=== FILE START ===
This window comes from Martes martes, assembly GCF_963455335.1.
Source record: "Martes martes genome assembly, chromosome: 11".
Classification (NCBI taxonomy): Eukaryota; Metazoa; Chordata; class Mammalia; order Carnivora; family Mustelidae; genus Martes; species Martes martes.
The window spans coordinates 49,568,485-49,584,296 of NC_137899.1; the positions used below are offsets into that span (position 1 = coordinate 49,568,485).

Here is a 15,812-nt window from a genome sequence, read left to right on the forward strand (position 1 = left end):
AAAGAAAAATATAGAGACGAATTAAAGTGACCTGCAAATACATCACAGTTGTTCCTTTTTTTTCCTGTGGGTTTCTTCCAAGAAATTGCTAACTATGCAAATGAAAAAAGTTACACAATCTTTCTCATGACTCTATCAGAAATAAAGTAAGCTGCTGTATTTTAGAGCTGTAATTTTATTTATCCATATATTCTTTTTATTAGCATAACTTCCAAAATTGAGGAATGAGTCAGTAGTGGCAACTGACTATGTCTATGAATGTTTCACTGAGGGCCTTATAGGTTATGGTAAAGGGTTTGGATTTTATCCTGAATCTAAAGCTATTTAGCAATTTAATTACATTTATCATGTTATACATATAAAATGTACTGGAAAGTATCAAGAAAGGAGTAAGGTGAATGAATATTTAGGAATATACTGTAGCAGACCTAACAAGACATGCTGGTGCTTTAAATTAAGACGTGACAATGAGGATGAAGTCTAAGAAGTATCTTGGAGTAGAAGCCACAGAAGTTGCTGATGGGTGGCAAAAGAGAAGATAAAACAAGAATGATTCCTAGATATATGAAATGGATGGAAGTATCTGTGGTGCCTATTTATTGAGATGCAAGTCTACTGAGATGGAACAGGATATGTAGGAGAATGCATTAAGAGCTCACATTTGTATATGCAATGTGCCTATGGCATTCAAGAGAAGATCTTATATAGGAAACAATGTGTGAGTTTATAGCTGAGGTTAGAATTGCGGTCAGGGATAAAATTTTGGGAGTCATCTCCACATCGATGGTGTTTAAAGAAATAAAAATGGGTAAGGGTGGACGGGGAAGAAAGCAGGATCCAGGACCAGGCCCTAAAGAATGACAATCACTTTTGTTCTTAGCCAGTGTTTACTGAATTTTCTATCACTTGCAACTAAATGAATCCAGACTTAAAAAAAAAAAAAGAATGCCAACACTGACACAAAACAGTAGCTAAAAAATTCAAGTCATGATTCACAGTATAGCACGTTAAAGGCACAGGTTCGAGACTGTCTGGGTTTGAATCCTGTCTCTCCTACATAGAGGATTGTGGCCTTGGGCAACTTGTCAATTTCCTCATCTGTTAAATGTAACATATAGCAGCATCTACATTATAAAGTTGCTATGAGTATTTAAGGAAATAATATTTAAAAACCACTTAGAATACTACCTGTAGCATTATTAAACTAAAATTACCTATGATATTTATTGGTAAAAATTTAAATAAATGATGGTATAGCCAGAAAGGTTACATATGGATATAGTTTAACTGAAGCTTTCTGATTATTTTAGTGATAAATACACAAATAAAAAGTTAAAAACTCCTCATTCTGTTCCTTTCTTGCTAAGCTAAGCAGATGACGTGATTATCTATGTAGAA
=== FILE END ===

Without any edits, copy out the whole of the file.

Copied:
This window comes from Martes martes, assembly GCF_963455335.1.
Source record: "Martes martes genome assembly, chromosome: 11".
Classification (NCBI taxonomy): Eukaryota; Metazoa; Chordata; class Mammalia; order Carnivora; family Mustelidae; genus Martes; species Martes martes.
The window spans coordinates 49,568,485-49,584,296 of NC_137899.1; the positions used below are offsets into that span (position 1 = coordinate 49,568,485).

Here is a 15,812-nt window from a genome sequence, read left to right on the forward strand (position 1 = left end):
AAAGAAAAATATAGAGACGAATTAAAGTGACCTGCAAATACATCACAGTTGTTCCTTTTTTTTCCTGTGGGTTTCTTCCAAGAAATTGCTAACTATGCAAATGAAAAAAGTTACACAATCTTTCTCATGACTCTATCAGAAATAAAGTAAGCTGCTGTATTTTAGAGCTGTAATTTTATTTATCCATATATTCTTTTTATTAGCATAACTTCCAAAATTGAGGAATGAGTCAGTAGTGGCAACTGACTATGTCTATGAATGTTTCACTGAGGGCCTTATAGGTTATGGTAAAGGGTTTGGATTTTATCCTGAATCTAAAGCTATTTAGCAATTTAATTACATTTATCATGTTATACATATAAAATGTACTGGAAAGTATCAAGAAAGGAGTAAGGTGAATGAATATTTAGGAATATACTGTAGCAGACCTAACAAGACATGCTGGTGCTTTAAATTAAGACGTGACAATGAGGATGAAGTCTAAGAAGTATCTTGGAGTAGAAGCCACAGAAGTTGCTGATGGGTGGCAAAAGAGAAGATAAAACAAGAATGATTCCTAGATATATGAAATGGATGGAAGTATCTGTGGTGCCTATTTATTGAGATGCAAGTCTACTGAGATGGAACAGGATATGTAGGAGAATGCATTAAGAGCTCACATTTGTATATGCAATGTGCCTATGGCATTCAAGAGAAGATCTTATATAGGAAACAATGTGTGAGTTTATAGCTGAGGTTAGAATTGCGGTCAGGGATAAAATTTTGGGAGTCATCTCCACATCGATGGTGTTTAAAGAAATAAAAATGGGTAAGGGTGGACGGGGAAGAAAGCAGGATCCAGGACCAGGCCCTAAAGAATGACAATCACTTTTGTTCTTAGCCAGTGTTTACTGAATTTTCTATCACTTGCAACTAAATGAATCCAGACTTAAAAAAAAAAAAAGAATGCCAACACTGACACAAAACAGTAGCTAAAAAATTCAAGTCATGATTCACAGTATAGCACGTTAAAGGCACAGGTTCGAGACTGTCTGGGTTTGAATCCTGTCTCTCCTACATAGAGGATTGTGGCCTTGGGCAACTTGTCAATTTCCTCATCTGTTAAATGTAACATATAGCAGCATCTACATTATAAAGTTGCTATGAGTATTTAAGGAAATAATATTTAAAAACCACTTAGAATACTACCTGTAGCATTATTAAACTAAAATTACCTATGATATTTATTGGTAAAAATTTAAATAAATGATGGTATAGCCAGAAAGGTTACATATGGATATAGTTTAACTGAAGCTTTCTGATTATTTTAGTGATAAATACACAAATAAAAAGTTAAAAACTCCTCATTCTGTTCCTTTCTTGCTAAGCTAAGCAGATGACGTGATTATCTATGTAGAA